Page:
I love watches and although previously I didn’t think the features were compelling enough for an iOS user, the only smartwatch I would have gotten was the Pebble. Their first device, the Pebble Watch, struck me as fun and playful. Their follow-up, the Pebble Steel, looked kind of terrible with a huge logo on the face.
With perfect timing before the Apple Watch launch, Pebble have started a bizarre crowdfunding campaign for the next iteration, the Pebble Time which has an enhanced interface that is also coming to the original Pebble watches as well as a color e-paper screen which is exclusive to this new model.
I called this campaign bizarre because this product looks finished and without the need for community feedback during development or funding because this is an established business with millions of investor funds, it doesn’t seem kosher for Pebble to return to crowdfunding as if they were a new company establishing a new product.
One other odd thing about this campaign. In the video Pebble have this message:
Has Samsung divorced themselves so far from Android in the way they market their devices?
Nobody is as good at smart watches as Pebble is right now, but with Apple’s March 9th announcement coming up it will be interesting to see if the Pebble Time crowdfunding backers keep their money in the project. It’s their option to back out any time before the March 27th Kickstarter deadline. The Apple Watch has a higher price tag, but the Pebble Time’s unique interface style and longer battery life is very compelling. If I were using an Android device as my primary phone, I’d get a Pebble in a second.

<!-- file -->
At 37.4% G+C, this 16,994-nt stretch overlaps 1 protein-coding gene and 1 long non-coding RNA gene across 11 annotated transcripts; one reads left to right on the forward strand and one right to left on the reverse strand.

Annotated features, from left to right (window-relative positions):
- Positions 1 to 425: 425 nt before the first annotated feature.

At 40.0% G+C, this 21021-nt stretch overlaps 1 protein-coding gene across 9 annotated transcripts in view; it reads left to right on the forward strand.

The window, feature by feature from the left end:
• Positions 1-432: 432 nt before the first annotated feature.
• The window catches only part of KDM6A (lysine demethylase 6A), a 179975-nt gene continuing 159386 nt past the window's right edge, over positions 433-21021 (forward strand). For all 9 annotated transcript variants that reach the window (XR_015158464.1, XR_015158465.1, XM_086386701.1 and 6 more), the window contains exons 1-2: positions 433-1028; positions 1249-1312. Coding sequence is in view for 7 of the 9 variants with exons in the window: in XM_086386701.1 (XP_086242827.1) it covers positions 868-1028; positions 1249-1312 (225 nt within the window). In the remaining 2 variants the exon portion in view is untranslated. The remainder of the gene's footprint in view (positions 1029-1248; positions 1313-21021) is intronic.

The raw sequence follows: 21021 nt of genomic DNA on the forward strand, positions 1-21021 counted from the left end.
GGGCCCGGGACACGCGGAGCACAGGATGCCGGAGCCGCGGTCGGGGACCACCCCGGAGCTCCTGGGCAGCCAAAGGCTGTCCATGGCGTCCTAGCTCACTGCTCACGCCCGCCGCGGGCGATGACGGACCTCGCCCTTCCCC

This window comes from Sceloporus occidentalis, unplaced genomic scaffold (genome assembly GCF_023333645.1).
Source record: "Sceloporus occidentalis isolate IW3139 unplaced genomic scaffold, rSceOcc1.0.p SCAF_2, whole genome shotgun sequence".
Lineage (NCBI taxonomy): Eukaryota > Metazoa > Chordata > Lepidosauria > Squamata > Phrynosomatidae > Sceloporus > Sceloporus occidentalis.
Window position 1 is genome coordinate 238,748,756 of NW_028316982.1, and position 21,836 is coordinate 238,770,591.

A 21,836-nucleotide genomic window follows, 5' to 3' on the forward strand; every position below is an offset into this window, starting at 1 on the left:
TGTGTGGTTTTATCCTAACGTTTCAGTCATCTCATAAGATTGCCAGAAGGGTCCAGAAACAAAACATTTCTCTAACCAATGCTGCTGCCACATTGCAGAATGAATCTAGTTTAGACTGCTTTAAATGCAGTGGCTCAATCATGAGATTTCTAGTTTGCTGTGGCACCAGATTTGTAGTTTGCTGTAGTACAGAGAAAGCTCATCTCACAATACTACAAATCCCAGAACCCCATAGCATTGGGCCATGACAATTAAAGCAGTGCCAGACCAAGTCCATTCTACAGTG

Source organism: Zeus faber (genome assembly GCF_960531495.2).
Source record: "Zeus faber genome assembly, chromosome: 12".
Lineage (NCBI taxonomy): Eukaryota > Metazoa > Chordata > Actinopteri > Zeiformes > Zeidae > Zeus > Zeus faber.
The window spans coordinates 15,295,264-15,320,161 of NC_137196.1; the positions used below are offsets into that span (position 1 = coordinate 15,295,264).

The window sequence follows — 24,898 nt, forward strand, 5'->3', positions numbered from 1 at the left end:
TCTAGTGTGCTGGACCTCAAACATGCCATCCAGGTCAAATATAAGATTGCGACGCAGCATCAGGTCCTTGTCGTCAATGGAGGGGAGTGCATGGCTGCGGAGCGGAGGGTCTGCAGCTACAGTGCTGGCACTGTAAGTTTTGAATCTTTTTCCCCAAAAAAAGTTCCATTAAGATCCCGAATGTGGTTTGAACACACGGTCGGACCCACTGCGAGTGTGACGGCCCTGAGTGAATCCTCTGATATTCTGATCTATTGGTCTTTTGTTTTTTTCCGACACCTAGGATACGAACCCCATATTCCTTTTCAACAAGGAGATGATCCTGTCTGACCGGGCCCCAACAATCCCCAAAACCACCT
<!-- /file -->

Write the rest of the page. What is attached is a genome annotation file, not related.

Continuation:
Obviously, the Slickwraps Vivid Purple Glow Wrap for iPhone 5 isn’t a case. It’s basically just a series of stickers you apply to your iPhone to make it look different. Any protection the stickers might offer is coincidental.
It looks pretty neat, right?
Application is fairly straightforward, everything you need is provided including a screen protector. The only other thing you need is some fairly steady hands.
And it does look good, when your surroundings are dark enough.
When the lights are on it looks a little like a storm-trooper on my Black iPhone with the white stickers.
However, within a few days or a week it’ll start to fall apart.
Here’s what mine looks like after less than a month:
After less than a week the top piece fell off.
After two weeks the discoloration had gotten pretty bad around the earpiece.
Finally, the bottom piece has started to disengage from the lower-left hand side of the phone. Once this happens, it gets pocket fuzz covering up the adhesive and is pretty much unfixable.
Do you want your phone to look like this? The glow effect still pretty nifty looking in the dark, but it’s rarely dark enough to trigger the effect unless you’re sleeping. In which case, who cares?
The best part of doing this review was when I took the Slickwrap off my iPhone 5 and it still looked great despite having had stickers all over it for the better part of a month. They’re not using low-quality stuff here, as is evident in the adhesive leaving no residue on the device. The problem instead is that this is the best level of quality you can get until material science makes some kind of ridiculous breakthrough that allows us to stick devices into a cheap home 3D printer and then they come out glowing in the daylight.
I’m throwing this Slickwrap in the trash, because that is what you do with a sticker once you remove it.